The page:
It’s also a signal that we may need support, more information or extra resources in order to get where we need to go. Imposter Syndrome occurs most commonly when we take on a new role or a new project; where we step up and outside of our comfort zone. It thrives where growth and learning happens. So rather than push it away and try and stop it, why not embrace and get uncomfortable, take risks and stretch yourself? But also ask for what you need to do this successfully. We are tribal animals; it’s important to reach out to others when we need extra scaffolding and support. You are a capable human being – this doesn’t mean you’re capable of every single task, or capable of new tasks immediately. Show yourself some compassion, offer yourself some time and slowly that imposter will settle down and realise how much you already offer but also how much there is to learn.

To calm the feelings of not being good enough, I would encourage you to chat to a line manager and get some feedback on your work so you can find ways to reassure yourself you’re doing a good enough job. Also remind yourself of what has gone well and your achievements to date. If it’s really getting in the way, it may be a good idea to explore these thoughts with a Spill Therapist and find a way to manage them. You may well feel out your depth at the moment, this is a new challenge for you. And if you want to get feedback and review how you’re doing so that you can get a sense of what’s going well, what you need to attend to and what you can let go of, then a performance review or check-in sounds like it may be useful. So ask for what you need.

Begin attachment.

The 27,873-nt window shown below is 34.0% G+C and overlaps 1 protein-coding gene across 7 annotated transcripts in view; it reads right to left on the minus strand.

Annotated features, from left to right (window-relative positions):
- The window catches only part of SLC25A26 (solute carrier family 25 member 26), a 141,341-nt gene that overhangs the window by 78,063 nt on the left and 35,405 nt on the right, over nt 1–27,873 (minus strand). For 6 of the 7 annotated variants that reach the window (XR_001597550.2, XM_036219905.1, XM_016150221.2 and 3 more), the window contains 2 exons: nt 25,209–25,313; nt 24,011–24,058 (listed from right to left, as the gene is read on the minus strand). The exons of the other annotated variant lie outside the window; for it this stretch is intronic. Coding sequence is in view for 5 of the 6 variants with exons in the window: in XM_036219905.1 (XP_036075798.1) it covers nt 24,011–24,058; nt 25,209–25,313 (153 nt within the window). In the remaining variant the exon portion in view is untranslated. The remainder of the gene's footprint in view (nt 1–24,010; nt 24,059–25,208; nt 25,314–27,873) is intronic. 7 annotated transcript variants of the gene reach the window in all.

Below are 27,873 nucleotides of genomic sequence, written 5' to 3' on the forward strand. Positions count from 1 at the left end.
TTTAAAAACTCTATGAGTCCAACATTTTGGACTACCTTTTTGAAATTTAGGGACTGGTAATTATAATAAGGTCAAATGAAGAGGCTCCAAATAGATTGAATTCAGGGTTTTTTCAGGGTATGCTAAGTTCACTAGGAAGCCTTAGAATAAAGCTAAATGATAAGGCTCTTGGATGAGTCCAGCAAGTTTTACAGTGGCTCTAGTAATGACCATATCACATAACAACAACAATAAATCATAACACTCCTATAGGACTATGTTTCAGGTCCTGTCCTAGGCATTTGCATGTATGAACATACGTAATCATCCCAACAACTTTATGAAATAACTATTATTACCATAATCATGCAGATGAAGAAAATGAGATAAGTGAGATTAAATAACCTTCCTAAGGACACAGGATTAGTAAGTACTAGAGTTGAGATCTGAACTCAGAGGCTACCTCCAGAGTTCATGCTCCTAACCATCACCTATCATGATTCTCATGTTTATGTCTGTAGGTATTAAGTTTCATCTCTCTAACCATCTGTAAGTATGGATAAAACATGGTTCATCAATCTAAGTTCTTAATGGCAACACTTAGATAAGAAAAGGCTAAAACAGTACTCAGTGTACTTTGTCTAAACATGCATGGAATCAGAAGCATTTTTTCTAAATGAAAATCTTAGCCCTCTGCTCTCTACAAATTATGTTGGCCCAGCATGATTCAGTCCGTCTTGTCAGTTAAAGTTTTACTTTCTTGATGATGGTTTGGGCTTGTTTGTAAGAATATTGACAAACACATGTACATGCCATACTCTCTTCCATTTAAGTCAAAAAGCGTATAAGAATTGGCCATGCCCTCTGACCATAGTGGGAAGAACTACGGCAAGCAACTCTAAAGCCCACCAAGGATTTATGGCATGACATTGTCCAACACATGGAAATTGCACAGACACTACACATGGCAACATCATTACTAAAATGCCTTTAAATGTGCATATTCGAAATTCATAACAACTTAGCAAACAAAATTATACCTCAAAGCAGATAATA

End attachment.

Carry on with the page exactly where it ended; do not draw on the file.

A new promotion is a place of vulnerability and a place where Imposter Syndrome can arise. Listen to it (“this is a challenge” “the new job will stretch you”) and embrace it (“thanks, yes it is a challenge and that’s what I’m seeking”). You can do hard things ;)

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Third therapist's response

Congratulations on your recent promotion. It sounds as though as you transition into your new role you are experiencing anxiety. Know that this is not unusual. Most people feel anxious and out of their depth when starting a new role. The process tends to look like this:

Stage 1
Excitement about the new role, offer accepted

Stage 2
This is harder than I thought it would be, anxiety increases

Stage 3
I don’t know what I’m doing! Help! Feelings of panic

Stage 4
Things are starting to get a bit clearer, feeling calmer

Stage 5
I get it! Confidence is growing

I’m guessing you are in stage 2 or 3 right now and stage 5 probably feels hard to imagine. What will help at stages 2 and 3  is accepting that you will learn gradually over time and that it is not possible to start a new role as an expert. It is always difficult to go back to a beginner mindset as we feel insecure and uncertain in the beginner position. The key is to recognise where we are and that this stage cannot be skipped. It is a natural part of life. I would not expect you to spot problems as quickly as your peers at this point or to be able to anticipate things with as much clarity. I do think that you are worrying and overthinking about things that you do not need to. Try to find ways to relax when you feel like this; practise a hobby, exercise, meditate, try deep-breathing practices or get out in nature.

If you need more help settling into your role, book a session with Spill. We are happy to help!